- Sleepwalker II – The Haunting – With the exception of the last track, this album has no music, instead it creates an atmosphere of horror using simple electronic sounds and scary sound effects. I got a good scare from listening to this myself, so be warned.
I noticed with some interest, if not a slight annoyance, that the MP3 player in my car lists the music folders not in alphabetical order, but in the order which they were copied. To make matters worse, this list is further scrambled by my frequently removing and copying new folders as my music tastes change. This led me to wonder if there’s a quick way to sort them without copying them to a temporary folder and then back again. It turns out there is. The free DriveSort utility got everything sorted in seconds, allowing me to find my favorite music with relative ease. So there.
Jamendo is a music site where you can find free music from independent artists all over the world. I’m still new there but I’ve visited it enough times to find some music I truly enjoy. Here are some of my favorite albums I’ve discovered, in no particular order.
- Bang The Crowd! – This is the first album I downloaded. It’s a short and sweet album of instrumental music combining exotic folk instruments such as the didgeridoo, flute and saxophone, all of them deliciously blended into a unique listening experience.
- Spaceman’s Dream – Some of the most soothing and relaxing electronic music I have ever heard.
- Soothing Moonbeams – Another delightful album with some very calming yet melodic music.
- Music For Mars Missions – An ambitious synthesized undertaking with epic results.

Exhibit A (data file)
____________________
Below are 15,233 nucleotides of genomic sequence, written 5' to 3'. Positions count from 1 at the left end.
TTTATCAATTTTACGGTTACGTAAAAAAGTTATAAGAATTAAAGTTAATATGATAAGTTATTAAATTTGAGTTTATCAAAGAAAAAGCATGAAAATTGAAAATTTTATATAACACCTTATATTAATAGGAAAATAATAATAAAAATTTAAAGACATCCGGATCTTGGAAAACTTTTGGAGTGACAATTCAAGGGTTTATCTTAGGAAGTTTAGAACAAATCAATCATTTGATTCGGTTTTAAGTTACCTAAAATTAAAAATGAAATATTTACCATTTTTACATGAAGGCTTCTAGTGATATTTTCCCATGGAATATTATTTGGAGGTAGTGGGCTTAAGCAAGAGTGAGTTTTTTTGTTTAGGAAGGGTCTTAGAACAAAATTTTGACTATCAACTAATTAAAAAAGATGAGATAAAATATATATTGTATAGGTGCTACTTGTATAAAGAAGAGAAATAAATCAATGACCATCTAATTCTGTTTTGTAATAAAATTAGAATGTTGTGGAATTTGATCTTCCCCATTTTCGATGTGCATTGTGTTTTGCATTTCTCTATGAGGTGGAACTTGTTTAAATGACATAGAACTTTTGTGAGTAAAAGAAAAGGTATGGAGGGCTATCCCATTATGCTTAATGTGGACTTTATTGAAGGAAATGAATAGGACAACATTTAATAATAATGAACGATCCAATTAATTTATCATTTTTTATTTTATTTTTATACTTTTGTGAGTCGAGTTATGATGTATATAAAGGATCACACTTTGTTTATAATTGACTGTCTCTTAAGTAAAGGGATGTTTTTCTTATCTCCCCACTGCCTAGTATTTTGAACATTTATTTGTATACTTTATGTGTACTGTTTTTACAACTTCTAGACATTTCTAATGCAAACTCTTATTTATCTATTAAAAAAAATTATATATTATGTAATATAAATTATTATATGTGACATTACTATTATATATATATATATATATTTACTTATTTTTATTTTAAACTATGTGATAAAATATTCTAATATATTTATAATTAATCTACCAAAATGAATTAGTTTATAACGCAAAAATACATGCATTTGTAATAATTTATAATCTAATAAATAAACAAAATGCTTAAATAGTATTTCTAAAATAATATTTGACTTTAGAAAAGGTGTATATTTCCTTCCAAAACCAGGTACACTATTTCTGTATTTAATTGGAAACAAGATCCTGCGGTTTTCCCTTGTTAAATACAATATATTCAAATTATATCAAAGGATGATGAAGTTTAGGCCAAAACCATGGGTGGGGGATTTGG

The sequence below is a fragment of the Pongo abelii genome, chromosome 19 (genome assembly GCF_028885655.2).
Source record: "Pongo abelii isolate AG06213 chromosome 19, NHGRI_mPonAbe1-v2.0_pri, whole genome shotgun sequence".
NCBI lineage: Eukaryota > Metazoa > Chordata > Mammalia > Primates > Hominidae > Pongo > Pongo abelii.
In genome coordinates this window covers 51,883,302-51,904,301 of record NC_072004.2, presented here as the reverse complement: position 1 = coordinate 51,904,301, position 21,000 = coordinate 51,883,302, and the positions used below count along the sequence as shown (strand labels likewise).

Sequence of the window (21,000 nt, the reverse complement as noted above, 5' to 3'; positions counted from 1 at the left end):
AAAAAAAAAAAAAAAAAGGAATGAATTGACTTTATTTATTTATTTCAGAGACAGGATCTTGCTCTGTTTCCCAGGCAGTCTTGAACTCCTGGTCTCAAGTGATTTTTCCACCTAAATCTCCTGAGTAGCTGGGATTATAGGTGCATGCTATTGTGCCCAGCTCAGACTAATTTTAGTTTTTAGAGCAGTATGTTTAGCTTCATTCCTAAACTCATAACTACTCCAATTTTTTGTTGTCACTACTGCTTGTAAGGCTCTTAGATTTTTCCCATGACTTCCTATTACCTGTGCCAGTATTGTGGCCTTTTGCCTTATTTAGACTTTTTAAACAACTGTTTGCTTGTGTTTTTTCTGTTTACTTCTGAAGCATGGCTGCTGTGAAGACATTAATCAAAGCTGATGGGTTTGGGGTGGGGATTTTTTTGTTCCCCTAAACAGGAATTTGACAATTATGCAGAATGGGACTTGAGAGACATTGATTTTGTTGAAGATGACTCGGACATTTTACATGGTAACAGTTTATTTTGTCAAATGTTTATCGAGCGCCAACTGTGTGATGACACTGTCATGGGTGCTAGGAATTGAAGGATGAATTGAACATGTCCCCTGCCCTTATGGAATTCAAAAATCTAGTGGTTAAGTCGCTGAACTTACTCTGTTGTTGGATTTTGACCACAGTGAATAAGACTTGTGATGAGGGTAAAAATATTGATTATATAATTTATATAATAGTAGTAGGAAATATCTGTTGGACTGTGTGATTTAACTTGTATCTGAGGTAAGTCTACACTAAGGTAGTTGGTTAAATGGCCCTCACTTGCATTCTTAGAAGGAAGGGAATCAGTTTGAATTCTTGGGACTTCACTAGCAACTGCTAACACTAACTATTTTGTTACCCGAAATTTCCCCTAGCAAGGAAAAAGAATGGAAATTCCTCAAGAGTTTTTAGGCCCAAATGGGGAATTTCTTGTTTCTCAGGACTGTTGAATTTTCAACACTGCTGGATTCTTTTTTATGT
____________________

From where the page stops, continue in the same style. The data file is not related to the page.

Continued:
- Electro Space Kraut – This 9-minute track feels like flying through space and encountering shifting electronic soundscapes, all set to a catchy beat.
- Where Its @ – My search for guitar music led me to this artist, who plays all the instruments on this album of some very fine instrumental rock with a touch of blues.
- Diving – The depth (no pun intended) of this music is amazing. It’s only two tracks but deeply mesmerizing.
Good stuff. I can’t wait to see what I’ll find next.
I have wonderful childhood memories of visits from my cousin Raminta, who is an accomplished pianist. Her late father, my Uncle Jurgis, was choir director at a Lithuanian church in Chicago. She, along with my late grandfather Vladas, sang in that choir, which would record several albums of traditional Lithuanian folk songs. I think it’s safe to say she came from a musical family.
During one of her visits to Florida, Raminta brought along some of her friends who were musicians themselves. There was Michael, her boyfriend who played violin, Patras the flautist and Dirk the singer. One night they gave a concert in my parents’ living room with my neighbors in attendance. It was a magical evening indeed.
There is one moment from this visit that I will always remember. I myself was taking piano lessons and was practicing “The Entertainer” by Scott Joplin one afternoon when Michael came along and played the same piece on his violin. I’d never heard “The Entertainer” on violin before and was impressed with how easily Michael was able to play it.
The only problem we had was deciding where everyone would sleep. Our house had three bedrooms and eight people, so my parents had to make modifications as to who slept where. I slept in my sister’s bedroom while some of the visitors slept in mine. After they all left, I was about to fall asleep in my own bed for the first night in days when suddenly I saw something glowing on my nightstand. My heart was racing as I reached for the light, and after the light filled the room, I saw some glow-in-the-dark vampire teeth left behind by one of the visitors.
The last I heard from Raminta was years ago when sent us a copy of her album featuring her piano music accompanied by a singer. There is also some instrumental music for violin and organ respectively. A little bit of everything. I really enjoyed hearing the album and consider it a quality production of the highest order. I still love listening to it.
I see Raminta has her own web site and from reading her list of accomplishments, it looks like she’s been very busy performing and teaching her craft. I’ll have to get in touch with her again and relive those fond memories I now possess.